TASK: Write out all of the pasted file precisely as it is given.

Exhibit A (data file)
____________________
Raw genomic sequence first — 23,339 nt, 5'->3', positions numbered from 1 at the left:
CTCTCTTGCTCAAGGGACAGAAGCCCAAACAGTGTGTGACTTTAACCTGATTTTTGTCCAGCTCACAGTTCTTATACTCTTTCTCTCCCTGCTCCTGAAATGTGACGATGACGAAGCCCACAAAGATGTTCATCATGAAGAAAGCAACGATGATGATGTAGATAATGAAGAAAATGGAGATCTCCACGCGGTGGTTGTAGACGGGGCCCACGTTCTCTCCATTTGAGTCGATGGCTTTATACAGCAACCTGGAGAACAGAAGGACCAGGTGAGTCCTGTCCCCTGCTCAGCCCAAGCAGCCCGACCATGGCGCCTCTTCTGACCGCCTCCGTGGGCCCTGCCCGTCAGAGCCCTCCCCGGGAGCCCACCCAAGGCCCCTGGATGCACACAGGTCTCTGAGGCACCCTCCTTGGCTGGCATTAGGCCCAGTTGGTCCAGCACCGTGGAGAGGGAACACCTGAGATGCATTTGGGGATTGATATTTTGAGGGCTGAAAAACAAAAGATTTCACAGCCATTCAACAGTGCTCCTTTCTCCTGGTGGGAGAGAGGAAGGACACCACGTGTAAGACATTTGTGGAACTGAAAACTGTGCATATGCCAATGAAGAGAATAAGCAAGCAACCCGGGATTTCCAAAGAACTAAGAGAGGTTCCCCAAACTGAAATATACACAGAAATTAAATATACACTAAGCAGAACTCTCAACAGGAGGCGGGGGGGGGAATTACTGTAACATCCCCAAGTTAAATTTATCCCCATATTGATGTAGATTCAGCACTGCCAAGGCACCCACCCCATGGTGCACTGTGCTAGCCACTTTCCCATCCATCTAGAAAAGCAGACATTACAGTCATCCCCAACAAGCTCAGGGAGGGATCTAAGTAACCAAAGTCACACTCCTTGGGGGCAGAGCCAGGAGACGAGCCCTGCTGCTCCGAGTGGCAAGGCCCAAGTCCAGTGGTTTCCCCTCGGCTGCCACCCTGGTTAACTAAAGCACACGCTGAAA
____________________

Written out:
Raw genomic sequence first — 23,339 nt, 5'->3', positions numbered from 1 at the left:
CTCTCTTGCTCAAGGGACAGAAGCCCAAACAGTGTGTGACTTTAACCTGATTTTTGTCCAGCTCACAGTTCTTATACTCTTTCTCTCCCTGCTCCTGAAATGTGACGATGACGAAGCCCACAAAGATGTTCATCATGAAGAAAGCAACGATGATGATGTAGATAATGAAGAAAATGGAGATCTCCACGCGGTGGTTGTAGACGGGGCCCACGTTCTCTCCATTTGAGTCGATGGCTTTATACAGCAACCTGGAGAACAGAAGGACCAGGTGAGTCCTGTCCCCTGCTCAGCCCAAGCAGCCCGACCATGGCGCCTCTTCTGACCGCCTCCGTGGGCCCTGCCCGTCAGAGCCCTCCCCGGGAGCCCACCCAAGGCCCCTGGATGCACACAGGTCTCTGAGGCACCCTCCTTGGCTGGCATTAGGCCCAGTTGGTCCAGCACCGTGGAGAGGGAACACCTGAGATGCATTTGGGGATTGATATTTTGAGGGCTGAAAAACAAAAGATTTCACAGCCATTCAACAGTGCTCCTTTCTCCTGGTGGGAGAGAGGAAGGACACCACGTGTAAGACATTTGTGGAACTGAAAACTGTGCATATGCCAATGAAGAGAATAAGCAAGCAACCCGGGATTTCCAAAGAACTAAGAGAGGTTCCCCAAACTGAAATATACACAGAAATTAAATATACACTAAGCAGAACTCTCAACAGGAGGCGGGGGGGGGAATTACTGTAACATCCCCAAGTTAAATTTATCCCCATATTGATGTAGATTCAGCACTGCCAAGGCACCCACCCCATGGTGCACTGTGCTAGCCACTTTCCCATCCATCTAGAAAAGCAGACATTACAGTCATCCCCAACAAGCTCAGGGAGGGATCTAAGTAACCAAAGTCACACTCCTTGGGGGCAGAGCCAGGAGACGAGCCCTGCTGCTCCGAGTGGCAAGGCCCAAGTCCAGTGGTTTCCCCTCGGCTGCCACCCTGGTTAACTAAAGCACACGCTGAAA